Bill Gates may own a $127 million mansion and private jet, but he's willing to get down and dirty in the name of climate change.

The former Microsoft CEO has been known to bring up cow farts in conversation and carry a jar of poop onstage to call attention to one of his favorite subjects: saving the planet.

Read more: Bill Gates thinks a coming disease could kill 30 million people within 6 months — and says we should prepare for it as we do for war

To prevent the worst-case climate disasters like catastrophic floods, extreme heat, hurricanes, and drought, the world must achieve zero net greenhouse gas emissions in the next 50 years, according to Gates.

That's a lofty task, but the billionaire points to six agriculture companies that could help us reach this goal.

All six companies have received investments from Breakthrough Energy Ventures, a $1 billion fund with investors include Gates, Jeff Bezos, and Michael Bloomberg.

Take a look at the companies that Gates thinks will "chip away" at emissions enough to potentially save the planet.

Pivot Bio is developing a bacteria that could change the way we grow food.

A tractor applies liquid nitrogen fertilizer to a wheat field in Germany.
Michaela Rehle/Reuters

Farmers are using too much fertilizer, and it's creating a hazard for the environment. When nitrogen fertilizer is added to crops, it releases nitrous oxide, a type of greenhouse gas that's 300 times more potent than carbon dioxide.

To cut back on the amount of fertilizer used during harvest, Pivot Bio has developed a gene-edited bacteria that produces nitrogen. The company's initial tests showed that it could produce more bushels per acre of corn than chemical fertilizer, even under different weather conditions and in different soil types.

If used on 30 million acres of land, Pivot Bio's product could prevent 20,000 metric tons of nitrous oxide emissions — the equivalent of taking 1.5 million cars off the road.

Read more: Bill Gates, Jeff Bezos, and other billionaires are betting on a bacteria that could change the way we grow food

Apeel and Cambridge Crops are putting invisible coatings on foods like avocados and salmon.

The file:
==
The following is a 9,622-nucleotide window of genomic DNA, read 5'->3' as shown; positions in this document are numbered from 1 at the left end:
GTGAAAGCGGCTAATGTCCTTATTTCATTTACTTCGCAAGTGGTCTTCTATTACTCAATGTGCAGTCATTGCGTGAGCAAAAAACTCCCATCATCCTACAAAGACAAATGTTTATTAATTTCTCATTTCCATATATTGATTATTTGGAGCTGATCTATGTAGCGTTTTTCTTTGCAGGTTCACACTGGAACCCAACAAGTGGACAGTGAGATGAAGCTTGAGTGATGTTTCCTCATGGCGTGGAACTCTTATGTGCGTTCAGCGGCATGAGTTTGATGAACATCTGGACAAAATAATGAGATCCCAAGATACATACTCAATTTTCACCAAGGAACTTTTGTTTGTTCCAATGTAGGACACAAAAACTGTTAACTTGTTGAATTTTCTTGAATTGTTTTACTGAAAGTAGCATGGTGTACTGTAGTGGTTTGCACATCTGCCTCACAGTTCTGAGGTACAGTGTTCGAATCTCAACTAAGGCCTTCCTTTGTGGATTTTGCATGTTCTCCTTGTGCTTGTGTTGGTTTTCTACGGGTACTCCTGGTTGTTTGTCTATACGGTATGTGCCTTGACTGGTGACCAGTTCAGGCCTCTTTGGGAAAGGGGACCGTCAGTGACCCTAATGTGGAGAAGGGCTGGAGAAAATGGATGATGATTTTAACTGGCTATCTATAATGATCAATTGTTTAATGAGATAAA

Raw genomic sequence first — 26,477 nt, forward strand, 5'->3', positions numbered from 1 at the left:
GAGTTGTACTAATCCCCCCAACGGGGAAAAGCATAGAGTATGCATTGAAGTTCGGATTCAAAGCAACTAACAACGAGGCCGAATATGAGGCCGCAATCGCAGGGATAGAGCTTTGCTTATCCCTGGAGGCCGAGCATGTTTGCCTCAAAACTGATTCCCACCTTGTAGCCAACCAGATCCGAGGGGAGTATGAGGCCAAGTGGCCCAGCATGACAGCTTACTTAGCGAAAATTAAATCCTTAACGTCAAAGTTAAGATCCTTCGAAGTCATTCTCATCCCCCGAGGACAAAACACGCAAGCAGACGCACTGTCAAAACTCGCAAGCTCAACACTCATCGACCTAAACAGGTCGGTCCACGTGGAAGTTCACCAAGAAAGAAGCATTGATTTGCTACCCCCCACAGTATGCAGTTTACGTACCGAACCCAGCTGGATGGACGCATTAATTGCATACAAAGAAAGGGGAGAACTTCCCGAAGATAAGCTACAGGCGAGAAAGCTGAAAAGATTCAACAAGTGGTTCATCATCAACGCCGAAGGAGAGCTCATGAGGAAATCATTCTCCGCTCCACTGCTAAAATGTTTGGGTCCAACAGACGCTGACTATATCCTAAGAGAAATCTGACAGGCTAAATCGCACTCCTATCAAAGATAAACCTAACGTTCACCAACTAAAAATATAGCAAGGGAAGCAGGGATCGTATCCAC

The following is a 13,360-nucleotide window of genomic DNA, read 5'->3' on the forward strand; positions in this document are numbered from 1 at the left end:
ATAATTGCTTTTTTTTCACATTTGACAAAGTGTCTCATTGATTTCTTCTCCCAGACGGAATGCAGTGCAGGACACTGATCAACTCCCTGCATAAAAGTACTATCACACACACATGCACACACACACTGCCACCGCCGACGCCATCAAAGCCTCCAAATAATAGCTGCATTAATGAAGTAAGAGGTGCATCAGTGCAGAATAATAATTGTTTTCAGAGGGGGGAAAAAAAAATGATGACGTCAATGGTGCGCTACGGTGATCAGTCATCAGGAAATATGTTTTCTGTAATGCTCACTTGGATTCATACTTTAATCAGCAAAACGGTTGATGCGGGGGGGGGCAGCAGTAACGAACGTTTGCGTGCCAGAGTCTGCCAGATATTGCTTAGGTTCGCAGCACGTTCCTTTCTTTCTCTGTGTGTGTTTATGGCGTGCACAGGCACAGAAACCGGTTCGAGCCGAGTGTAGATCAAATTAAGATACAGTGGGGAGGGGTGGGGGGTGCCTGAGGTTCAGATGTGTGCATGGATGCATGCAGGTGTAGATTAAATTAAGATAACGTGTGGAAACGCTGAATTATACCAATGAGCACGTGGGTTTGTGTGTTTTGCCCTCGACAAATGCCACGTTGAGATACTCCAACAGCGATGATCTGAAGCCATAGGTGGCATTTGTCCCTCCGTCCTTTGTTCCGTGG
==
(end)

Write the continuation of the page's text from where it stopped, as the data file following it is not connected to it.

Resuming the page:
The coatings are either water-based or plant-based.
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Apeel and Cambridge Crops both want to make sure food stays fresh for longer. These companies have created invisible, tasteless coatings that keep food from rotting.

Apeel's coating is plant-based and can be applied to fruits and vegetables, while Cambridge Crops has developed a coating made of water and silk. The coating from Cambridge Crops can be used on up to 80% of foods, including seafood, meat, and produce.

By eliminating food waste — and the need for food packaging — the two companies are helping reduce greenhouse gas emissions and conserve water.

Kernza has created a strain of wheat that lives for more than two years.

Kernza's wheat has longer, denser roots.
REUTERS/Carlos Barria

Wheat is the world's most widely-grown crop, and one of our most important food sources, alongside corn and rice. The more efficiently we can produce wheat, the more we can conserve water and reduce the amount of crops that are destroyed by pathogens and pests.

Kernza's solution goes beyond that by creating a new strain of wheat that absorbs more carbon dioxide from the soil than traditional wheat. The company's strain also lives for more than two years (the typical strain only lasts one growing season), meaning it can produce more yield for farmers.

C16 Biosciences has found a new way to make palm oil (the stuff that's in shampoo and chocolate).

Palm oil is an ingredient in shampoo.
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Palm oil is a staple ingredient in many everyday products, including shampoo, detergent, lipstick, and diesel fuel. It's also found in foods like chocolate, bread, margarine, and pizza dough.

But there are serious consequences to the way it's produced. To clear the way for palm oil plantations, companies have resorted to deforestation, which produces 11% of the global total of greenhouse gas emissions. In Borneo, cutting down forests for the purposes of palm oil production created the world's largest single-year increase in carbon emissions in two millenniums.

To solve this problem, C16 Biosciences created a technology that ferments palm oil the same way you would beer.

Babban Gona is helping farmers store their crops.

Women produce parboiled rice in Birnin Kebbi, Nigeria.
Thomas Imo/Photothek/Getty Images

Unlike the other companies, Babban Gona doesn't rely on advanced technology. Instead, it's solving a problem for farmers in Nigeria who lack a place to store their crops. By providing shared facilities for farmers, the company allows them to wait until the market is hot to sell their goods. This helps cut back on food waste and improves local incomes.

If the world reduced just half of its food waste by 2050, it could cut back on more than 70 gigatons of carbon dioxide. That brings us closer to avoiding the worst-case climate scenario of extreme floods, heat, and drought.

The Intergovernmental Panel on Climate Change (IPCC) estimates that we need to reduce 100 gigatons of carbon dioxide by 2100 to avoid catastrophic effects of climate change.